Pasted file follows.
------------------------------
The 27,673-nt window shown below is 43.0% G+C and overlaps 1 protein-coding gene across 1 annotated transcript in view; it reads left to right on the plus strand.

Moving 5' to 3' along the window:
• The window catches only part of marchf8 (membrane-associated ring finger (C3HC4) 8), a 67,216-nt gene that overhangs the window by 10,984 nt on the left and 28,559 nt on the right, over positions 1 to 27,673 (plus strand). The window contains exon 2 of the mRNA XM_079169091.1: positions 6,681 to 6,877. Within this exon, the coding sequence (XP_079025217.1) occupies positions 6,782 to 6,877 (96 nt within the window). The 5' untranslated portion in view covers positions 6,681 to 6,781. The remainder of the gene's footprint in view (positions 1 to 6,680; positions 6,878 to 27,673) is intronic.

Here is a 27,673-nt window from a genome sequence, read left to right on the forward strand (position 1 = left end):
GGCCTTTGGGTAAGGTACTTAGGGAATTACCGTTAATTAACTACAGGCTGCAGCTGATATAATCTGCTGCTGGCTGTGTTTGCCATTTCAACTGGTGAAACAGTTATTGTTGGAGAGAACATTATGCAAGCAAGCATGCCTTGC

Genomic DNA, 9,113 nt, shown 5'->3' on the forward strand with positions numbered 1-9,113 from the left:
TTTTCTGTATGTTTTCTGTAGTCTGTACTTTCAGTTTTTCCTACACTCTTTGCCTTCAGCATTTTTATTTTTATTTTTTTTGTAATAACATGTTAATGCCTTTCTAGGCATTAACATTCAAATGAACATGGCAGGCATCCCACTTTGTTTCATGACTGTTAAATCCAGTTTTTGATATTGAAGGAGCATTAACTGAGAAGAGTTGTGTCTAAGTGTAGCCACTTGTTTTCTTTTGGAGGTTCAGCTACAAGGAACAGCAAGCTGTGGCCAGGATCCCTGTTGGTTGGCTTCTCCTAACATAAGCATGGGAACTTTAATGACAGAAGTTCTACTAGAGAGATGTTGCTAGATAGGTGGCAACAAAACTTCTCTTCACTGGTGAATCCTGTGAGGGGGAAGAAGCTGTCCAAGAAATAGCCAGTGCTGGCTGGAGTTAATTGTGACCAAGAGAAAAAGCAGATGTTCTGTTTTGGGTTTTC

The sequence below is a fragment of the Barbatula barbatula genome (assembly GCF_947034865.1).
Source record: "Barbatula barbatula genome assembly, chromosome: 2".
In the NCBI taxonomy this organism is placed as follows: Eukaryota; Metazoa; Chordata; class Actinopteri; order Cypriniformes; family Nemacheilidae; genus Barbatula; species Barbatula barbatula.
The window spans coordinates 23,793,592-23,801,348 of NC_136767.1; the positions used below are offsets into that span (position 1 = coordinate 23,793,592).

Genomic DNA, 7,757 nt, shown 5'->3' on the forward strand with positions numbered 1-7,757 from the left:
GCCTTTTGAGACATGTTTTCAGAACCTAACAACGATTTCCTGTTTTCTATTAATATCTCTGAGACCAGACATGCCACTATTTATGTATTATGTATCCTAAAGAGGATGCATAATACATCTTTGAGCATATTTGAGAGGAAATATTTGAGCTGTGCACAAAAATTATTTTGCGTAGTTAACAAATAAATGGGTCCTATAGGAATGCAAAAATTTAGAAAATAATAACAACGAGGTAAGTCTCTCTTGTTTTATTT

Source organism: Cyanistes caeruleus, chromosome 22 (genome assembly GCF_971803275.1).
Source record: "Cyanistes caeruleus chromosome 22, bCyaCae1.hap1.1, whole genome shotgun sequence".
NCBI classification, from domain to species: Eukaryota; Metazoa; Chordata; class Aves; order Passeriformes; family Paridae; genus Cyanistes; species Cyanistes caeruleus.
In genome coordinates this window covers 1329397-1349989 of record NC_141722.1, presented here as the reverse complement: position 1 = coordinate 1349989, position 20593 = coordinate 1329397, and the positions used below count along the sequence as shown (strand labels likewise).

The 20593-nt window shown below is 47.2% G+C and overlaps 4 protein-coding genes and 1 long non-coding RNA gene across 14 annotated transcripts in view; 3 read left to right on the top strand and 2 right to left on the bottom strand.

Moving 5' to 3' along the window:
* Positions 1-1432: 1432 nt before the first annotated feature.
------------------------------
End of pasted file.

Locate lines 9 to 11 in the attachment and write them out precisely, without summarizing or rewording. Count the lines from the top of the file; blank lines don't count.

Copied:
Source record: "Barbatula barbatula genome assembly, chromosome: 2".
In the NCBI taxonomy this organism is placed as follows: Eukaryota; Metazoa; Chordata; class Actinopteri; order Cypriniformes; family Nemacheilidae; genus Barbatula; species Barbatula barbatula.
The window spans coordinates 23,793,592-23,801,348 of NC_136767.1; the positions used below are offsets into that span (position 1 = coordinate 23,793,592).